Disease: Breast Cancer

    Breast cancer facts

    • Breast cancer is the most common cancer among American women.
    • One in every eight women in the United States develops breast cancer.
    • There are many types of breast cancer that differ in their capability of spreading (metastasize) to other body tissues.
    • The causes of breast cancer are not yet fully known, although a number of risk factors have been identified.
    • There are many different types of breast cancer.
    • Breast cancer symptoms and signs include
      • a lump in the breast or armpit,
      • nipple discharge,
      • nipple retraction,
      • orange-peel appearance or dimpling of the breast's skin,
      • breast pain,
      • swollen lymph nodes in the neck or armpit,
      • change in the size or shape of the breast.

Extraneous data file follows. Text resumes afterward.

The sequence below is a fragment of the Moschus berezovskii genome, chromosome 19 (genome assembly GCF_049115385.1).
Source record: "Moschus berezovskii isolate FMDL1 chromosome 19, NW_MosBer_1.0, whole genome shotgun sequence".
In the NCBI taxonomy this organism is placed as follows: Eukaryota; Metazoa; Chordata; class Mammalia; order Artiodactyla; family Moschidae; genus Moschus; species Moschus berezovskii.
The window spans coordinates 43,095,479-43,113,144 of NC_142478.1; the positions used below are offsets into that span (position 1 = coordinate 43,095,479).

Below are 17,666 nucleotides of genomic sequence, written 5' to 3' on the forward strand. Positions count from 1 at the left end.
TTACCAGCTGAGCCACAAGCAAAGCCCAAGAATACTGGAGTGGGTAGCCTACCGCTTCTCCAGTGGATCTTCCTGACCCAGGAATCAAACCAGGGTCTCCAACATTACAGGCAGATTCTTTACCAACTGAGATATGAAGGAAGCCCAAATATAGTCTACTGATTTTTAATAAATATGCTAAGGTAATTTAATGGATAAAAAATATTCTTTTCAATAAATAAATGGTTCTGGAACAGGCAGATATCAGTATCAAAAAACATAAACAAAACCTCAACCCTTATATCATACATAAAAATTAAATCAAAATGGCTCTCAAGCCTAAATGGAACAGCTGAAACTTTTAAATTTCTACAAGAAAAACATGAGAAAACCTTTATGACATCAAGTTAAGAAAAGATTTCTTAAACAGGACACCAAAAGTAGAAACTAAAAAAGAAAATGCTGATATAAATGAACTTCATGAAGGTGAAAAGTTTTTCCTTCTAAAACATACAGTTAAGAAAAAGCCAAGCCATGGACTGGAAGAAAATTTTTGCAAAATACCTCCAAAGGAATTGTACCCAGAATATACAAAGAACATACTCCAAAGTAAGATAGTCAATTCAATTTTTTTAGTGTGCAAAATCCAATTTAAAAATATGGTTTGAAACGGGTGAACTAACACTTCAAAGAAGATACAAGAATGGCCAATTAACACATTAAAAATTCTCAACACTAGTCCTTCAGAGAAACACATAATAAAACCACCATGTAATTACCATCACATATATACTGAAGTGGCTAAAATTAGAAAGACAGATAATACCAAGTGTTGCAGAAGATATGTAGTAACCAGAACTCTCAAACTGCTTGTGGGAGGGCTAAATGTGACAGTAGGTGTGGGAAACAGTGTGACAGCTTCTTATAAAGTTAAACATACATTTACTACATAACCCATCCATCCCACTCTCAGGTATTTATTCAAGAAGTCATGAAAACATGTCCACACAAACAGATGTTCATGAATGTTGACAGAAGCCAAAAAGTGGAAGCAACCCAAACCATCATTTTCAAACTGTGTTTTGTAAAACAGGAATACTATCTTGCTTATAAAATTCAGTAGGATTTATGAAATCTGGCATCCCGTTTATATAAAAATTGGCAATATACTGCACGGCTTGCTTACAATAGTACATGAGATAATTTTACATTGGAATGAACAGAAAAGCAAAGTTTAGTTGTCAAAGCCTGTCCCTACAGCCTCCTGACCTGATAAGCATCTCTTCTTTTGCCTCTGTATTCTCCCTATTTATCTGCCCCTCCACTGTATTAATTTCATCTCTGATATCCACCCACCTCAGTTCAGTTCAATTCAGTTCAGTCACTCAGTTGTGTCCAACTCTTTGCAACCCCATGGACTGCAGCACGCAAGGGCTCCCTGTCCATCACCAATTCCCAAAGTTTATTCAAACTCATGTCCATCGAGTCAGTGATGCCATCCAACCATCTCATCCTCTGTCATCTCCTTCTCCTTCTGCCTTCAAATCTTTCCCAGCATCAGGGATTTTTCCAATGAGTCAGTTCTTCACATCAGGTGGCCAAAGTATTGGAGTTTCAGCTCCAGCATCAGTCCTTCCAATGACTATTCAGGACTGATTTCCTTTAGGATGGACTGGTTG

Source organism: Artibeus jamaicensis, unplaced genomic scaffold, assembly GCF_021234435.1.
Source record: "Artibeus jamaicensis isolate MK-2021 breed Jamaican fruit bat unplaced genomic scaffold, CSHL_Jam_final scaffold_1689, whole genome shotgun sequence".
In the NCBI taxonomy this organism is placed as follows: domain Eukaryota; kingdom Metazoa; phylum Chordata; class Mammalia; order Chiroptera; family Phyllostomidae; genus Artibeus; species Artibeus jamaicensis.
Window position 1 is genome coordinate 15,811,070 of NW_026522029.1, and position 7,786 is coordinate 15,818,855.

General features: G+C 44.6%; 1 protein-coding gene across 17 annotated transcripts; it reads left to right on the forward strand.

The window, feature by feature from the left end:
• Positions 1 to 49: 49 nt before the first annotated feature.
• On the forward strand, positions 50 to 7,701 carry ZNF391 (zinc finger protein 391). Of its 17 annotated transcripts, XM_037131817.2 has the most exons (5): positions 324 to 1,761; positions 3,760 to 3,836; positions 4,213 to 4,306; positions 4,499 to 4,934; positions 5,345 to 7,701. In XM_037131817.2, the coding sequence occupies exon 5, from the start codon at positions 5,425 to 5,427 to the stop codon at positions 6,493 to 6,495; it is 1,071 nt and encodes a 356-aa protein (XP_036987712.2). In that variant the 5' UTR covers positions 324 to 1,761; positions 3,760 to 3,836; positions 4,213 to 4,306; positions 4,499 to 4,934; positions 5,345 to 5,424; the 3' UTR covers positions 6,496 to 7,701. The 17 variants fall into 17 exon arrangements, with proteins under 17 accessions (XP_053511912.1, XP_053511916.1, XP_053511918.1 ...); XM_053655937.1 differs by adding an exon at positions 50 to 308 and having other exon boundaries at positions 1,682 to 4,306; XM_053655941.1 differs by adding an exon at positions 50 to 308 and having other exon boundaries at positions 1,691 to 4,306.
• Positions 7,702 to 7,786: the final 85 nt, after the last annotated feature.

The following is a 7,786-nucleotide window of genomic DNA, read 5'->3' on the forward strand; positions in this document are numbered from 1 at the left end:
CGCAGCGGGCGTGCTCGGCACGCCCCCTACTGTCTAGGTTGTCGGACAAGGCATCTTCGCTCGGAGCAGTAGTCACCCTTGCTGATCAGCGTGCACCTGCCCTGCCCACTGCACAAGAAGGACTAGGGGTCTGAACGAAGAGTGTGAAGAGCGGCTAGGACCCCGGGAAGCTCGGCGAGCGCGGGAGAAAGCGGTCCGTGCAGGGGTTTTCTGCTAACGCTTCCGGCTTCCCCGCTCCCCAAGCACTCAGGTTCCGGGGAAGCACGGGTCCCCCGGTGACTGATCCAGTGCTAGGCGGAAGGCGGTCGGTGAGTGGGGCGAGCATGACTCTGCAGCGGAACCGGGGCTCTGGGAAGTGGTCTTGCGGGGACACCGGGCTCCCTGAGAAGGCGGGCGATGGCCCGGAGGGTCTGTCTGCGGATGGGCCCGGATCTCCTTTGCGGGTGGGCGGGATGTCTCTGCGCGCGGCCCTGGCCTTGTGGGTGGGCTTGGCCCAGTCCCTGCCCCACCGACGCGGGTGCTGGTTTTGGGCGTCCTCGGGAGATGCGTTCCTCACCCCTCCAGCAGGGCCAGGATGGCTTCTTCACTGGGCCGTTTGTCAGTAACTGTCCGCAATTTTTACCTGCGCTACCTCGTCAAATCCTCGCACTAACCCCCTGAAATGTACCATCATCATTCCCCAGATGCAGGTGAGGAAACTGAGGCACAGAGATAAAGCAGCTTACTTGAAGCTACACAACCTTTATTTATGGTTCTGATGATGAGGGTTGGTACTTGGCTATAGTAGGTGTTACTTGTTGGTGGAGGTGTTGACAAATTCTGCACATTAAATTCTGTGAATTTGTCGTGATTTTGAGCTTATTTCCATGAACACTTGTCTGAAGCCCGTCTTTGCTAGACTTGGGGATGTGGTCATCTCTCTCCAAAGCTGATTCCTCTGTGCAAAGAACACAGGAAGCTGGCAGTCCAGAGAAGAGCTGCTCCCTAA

• Breast cancer is diagnosed during a physical exam, by self-examination of the breasts, mammography, ultrasound testing, and biopsy.
    • Treatment of breast cancer depends on the type of cancer and its stage (the extent of spread in the body).

    According to the American Cancer society:

    • over 200,000 new cases of invasive breast cancer are diagnosed each year in women and over 2,000 in men;
    • approximately 40,000 women and 400 men died of breast cancer in 2011;
    • there are over 2.5 million breast cancer survivors in the United States;
    • although breast cancer survival and awareness has increased significantly in the United States for all races, several studies have cited a significantly worse survival rate for African-American women compared to white women;